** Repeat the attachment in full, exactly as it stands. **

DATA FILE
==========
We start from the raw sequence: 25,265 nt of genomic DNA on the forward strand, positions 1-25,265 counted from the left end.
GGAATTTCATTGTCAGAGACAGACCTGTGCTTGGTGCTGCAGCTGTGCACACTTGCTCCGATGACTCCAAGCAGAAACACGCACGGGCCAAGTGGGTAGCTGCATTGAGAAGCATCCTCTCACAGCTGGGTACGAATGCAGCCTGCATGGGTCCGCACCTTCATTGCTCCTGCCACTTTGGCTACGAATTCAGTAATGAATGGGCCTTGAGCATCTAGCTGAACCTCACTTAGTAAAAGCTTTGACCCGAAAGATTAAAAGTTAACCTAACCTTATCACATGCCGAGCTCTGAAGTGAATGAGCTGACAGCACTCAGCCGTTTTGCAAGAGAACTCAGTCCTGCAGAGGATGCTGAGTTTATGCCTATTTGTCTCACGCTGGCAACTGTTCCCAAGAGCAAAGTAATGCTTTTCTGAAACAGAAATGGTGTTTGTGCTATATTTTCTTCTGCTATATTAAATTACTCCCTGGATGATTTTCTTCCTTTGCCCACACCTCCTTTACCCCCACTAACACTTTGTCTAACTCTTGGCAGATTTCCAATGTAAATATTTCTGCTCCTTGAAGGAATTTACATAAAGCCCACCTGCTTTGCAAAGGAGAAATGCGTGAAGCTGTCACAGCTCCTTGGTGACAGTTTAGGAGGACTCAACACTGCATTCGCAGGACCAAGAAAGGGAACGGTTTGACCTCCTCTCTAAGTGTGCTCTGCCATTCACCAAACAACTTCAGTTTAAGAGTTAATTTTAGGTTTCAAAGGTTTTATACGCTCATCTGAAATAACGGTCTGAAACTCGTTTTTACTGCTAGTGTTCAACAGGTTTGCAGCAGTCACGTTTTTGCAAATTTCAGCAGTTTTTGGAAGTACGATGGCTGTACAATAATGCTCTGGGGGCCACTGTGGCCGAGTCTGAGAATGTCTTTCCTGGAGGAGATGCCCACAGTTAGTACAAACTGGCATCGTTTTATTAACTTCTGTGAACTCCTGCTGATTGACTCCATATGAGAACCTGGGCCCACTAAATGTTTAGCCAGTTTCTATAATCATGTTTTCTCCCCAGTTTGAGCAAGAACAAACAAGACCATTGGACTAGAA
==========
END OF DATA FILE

We start from the raw sequence: 25,265 nt of genomic DNA on the forward strand, positions 1-25,265 counted from the left end.
GGAATTTCATTGTCAGAGACAGACCTGTGCTTGGTGCTGCAGCTGTGCACACTTGCTCCGATGACTCCAAGCAGAAACACGCACGGGCCAAGTGGGTAGCTGCATTGAGAAGCATCCTCTCACAGCTGGGTACGAATGCAGCCTGCATGGGTCCGCACCTTCATTGCTCCTGCCACTTTGGCTACGAATTCAGTAATGAATGGGCCTTGAGCATCTAGCTGAACCTCACTTAGTAAAAGCTTTGACCCGAAAGATTAAAAGTTAACCTAACCTTATCACATGCCGAGCTCTGAAGTGAATGAGCTGACAGCACTCAGCCGTTTTGCAAGAGAACTCAGTCCTGCAGAGGATGCTGAGTTTATGCCTATTTGTCTCACGCTGGCAACTGTTCCCAAGAGCAAAGTAATGCTTTTCTGAAACAGAAATGGTGTTTGTGCTATATTTTCTTCTGCTATATTAAATTACTCCCTGGATGATTTTCTTCCTTTGCCCACACCTCCTTTACCCCCACTAACACTTTGTCTAACTCTTGGCAGATTTCCAATGTAAATATTTCTGCTCCTTGAAGGAATTTACATAAAGCCCACCTGCTTTGCAAAGGAGAAATGCGTGAAGCTGTCACAGCTCCTTGGTGACAGTTTAGGAGGACTCAACACTGCATTCGCAGGACCAAGAAAGGGAACGGTTTGACCTCCTCTCTAAGTGTGCTCTGCCATTCACCAAACAACTTCAGTTTAAGAGTTAATTTTAGGTTTCAAAGGTTTTATACGCTCATCTGAAATAACGGTCTGAAACTCGTTTTTACTGCTAGTGTTCAACAGGTTTGCAGCAGTCACGTTTTTGCAAATTTCAGCAGTTTTTGGAAGTACGATGGCTGTACAATAATGCTCTGGGGGCCACTGTGGCCGAGTCTGAGAATGTCTTTCCTGGAGGAGATGCCCACAGTTAGTACAAACTGGCATCGTTTTATTAACTTCTGTGAACTCCTGCTGATTGACTCCATATGAGAACCTGGGCCCACTAAATGTTTAGCCAGTTTCTATAATCATGTTTTCTCCCCAGTTTGAGCAAGAACAAACAAGACCATTGGACTAGAA